“Carolyn Bennett, the new minister for ‘Indigenous’ and Northern Affairs Canada’ (‘I’NAC), appeared on CTV’s ‘Question Period’ on Sunday to highlight the reasons why her government has decided to walk away from the transparency initiative.

“However, some of her statements on the program contradict the advice of her own department.

“For example, the minister stated that “having to disclose the proprietary information of ‘First Nation’ businesses doesn’t work for people” and that it puts them at a disadvantage when competing with other businesses.

“However, ‘I’NAC states on its website that

“the legislation does not require businesses owned by the band to publish their own detailed financial statements. Nor are individual government business entities required to publish detailed financial statements”.

“In other words, band-owned businesses are not required to publish proprietary information, and the same rules that apply to businesses owned by all other levels of government in Canada are applied to ‘First Nations’ under ‘FN’TA.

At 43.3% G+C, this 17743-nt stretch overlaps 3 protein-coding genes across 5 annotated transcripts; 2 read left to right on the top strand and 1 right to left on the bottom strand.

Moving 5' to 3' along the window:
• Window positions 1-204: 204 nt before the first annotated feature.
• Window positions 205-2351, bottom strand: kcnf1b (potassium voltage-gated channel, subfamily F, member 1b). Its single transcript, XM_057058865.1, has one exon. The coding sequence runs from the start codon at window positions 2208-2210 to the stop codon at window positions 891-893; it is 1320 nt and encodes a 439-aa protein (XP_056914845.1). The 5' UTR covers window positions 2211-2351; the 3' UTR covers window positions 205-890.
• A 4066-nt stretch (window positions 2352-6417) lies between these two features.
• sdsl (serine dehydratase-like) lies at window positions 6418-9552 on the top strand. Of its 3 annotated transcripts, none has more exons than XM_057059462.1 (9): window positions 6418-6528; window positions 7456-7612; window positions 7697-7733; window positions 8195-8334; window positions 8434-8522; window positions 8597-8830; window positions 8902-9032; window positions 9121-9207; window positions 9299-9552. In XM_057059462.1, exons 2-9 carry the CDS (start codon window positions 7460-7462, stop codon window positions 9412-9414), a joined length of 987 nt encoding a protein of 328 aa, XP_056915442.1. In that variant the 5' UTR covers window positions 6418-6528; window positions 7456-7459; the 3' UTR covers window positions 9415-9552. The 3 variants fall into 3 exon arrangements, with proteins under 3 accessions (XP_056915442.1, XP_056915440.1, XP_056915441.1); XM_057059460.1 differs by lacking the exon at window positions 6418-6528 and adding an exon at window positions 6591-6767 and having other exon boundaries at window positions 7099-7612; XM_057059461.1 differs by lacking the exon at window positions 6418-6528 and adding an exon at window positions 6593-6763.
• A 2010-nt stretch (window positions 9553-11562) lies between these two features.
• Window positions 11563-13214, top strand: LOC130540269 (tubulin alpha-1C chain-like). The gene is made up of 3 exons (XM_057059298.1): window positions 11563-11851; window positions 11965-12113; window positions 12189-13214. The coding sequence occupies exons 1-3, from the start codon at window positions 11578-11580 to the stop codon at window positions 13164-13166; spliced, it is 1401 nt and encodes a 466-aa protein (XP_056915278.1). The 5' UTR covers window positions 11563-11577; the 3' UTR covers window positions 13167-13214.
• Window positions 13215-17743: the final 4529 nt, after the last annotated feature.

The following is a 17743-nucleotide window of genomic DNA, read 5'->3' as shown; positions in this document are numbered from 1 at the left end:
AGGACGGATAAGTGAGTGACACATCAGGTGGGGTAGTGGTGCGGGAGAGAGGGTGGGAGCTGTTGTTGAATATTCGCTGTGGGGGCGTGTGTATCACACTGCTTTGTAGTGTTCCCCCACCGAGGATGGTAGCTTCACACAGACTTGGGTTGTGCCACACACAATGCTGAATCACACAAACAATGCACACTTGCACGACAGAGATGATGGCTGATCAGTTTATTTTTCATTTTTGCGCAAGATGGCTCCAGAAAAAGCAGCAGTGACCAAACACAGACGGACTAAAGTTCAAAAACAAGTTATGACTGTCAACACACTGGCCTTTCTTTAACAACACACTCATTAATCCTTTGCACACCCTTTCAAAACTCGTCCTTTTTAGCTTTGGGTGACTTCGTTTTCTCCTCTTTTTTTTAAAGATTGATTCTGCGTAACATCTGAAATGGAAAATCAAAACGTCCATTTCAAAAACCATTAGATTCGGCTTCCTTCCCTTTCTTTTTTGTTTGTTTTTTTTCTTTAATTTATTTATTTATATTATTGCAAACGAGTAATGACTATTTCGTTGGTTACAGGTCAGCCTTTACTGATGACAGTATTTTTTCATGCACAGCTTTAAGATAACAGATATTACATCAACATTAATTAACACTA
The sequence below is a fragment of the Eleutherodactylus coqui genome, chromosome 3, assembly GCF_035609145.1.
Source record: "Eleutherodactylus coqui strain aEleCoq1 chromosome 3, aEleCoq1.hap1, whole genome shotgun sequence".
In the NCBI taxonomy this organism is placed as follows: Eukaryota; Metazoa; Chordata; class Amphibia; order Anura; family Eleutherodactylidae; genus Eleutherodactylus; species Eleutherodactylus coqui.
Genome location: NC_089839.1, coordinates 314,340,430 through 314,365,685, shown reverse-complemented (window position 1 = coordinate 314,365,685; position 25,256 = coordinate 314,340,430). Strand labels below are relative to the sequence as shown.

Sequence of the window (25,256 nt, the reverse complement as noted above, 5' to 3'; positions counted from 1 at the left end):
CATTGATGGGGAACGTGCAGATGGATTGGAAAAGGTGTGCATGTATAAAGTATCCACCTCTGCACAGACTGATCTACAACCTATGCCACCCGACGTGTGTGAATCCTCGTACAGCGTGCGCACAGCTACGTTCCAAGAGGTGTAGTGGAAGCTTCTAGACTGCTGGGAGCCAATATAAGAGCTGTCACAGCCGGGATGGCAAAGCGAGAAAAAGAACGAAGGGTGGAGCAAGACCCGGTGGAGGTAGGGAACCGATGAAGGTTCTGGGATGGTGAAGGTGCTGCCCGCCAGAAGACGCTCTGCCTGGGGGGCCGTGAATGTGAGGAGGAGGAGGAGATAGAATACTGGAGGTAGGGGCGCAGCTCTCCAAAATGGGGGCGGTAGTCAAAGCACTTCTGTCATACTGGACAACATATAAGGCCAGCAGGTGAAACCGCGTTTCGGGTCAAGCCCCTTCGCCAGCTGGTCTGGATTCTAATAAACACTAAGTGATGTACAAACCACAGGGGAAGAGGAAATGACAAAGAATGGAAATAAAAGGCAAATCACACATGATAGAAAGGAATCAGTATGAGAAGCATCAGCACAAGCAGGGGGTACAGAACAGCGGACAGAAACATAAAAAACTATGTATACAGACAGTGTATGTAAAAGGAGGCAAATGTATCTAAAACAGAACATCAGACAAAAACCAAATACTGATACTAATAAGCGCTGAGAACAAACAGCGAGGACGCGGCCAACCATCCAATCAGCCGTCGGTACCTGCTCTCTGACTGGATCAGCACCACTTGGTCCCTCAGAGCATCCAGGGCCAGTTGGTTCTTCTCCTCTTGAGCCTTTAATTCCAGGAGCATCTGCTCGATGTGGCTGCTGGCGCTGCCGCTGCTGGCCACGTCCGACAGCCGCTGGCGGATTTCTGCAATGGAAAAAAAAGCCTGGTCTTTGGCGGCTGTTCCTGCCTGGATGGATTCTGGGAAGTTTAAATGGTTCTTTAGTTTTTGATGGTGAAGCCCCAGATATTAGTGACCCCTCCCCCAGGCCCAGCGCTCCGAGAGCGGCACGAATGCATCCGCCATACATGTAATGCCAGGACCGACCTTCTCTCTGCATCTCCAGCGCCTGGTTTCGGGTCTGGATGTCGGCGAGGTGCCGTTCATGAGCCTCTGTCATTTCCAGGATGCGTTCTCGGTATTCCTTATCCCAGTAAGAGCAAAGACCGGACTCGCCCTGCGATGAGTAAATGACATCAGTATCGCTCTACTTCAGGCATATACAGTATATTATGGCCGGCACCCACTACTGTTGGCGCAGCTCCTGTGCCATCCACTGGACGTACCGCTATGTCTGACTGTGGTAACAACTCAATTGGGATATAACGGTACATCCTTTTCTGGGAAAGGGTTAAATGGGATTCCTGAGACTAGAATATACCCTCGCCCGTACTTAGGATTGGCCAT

“Secondly, the minister stated that one of the issues with ‘FN’TA is that it is unreasonable to tell ‘First Nations’ communities that their audited financial statements “should [be] posted on a website for those communities who don’t have internet”. Makes sense.

“However, seems the minister’s department has taken this circumstance into consideration. On its website, ‘I’NAC states that

“in situations where a ‘First Nation’ cannot post on their own website or a ‘First Nation’ organization’s website, they can meet the compliance requirements by asking AANDC to post their audited consolidated financial statements and a schedule of remuneration and expenses on their behalf.”

“To recap, two of the primary reasons the minister cites to walk away from the transparency initiative have already been addressed.”

–‘Minister cites non-reasons to walk away from the ‘First Nations’ Transparency Act’,
Ravina Bains, Fraser Institute, December 21, 2015


https://www.aadnc-aandc.gc.ca/eng/1322056355024/1322060287419 generosity-index“The federal Liberal government showed more ‘solidarity’ with Canada’s ‘First Nations’ on Friday as it lifted sanctions {‘legal penalties’} against ‘indigenous’ communities that have not complied with a Conservative {government} spending transparency law.

“The decision was quickly condemned by the Opposition Tories and the ‘Canadian Taxpayers Federation’, which warned that the move would leave ‘First Nations’ people in the dark about how their elected leaders spend public money.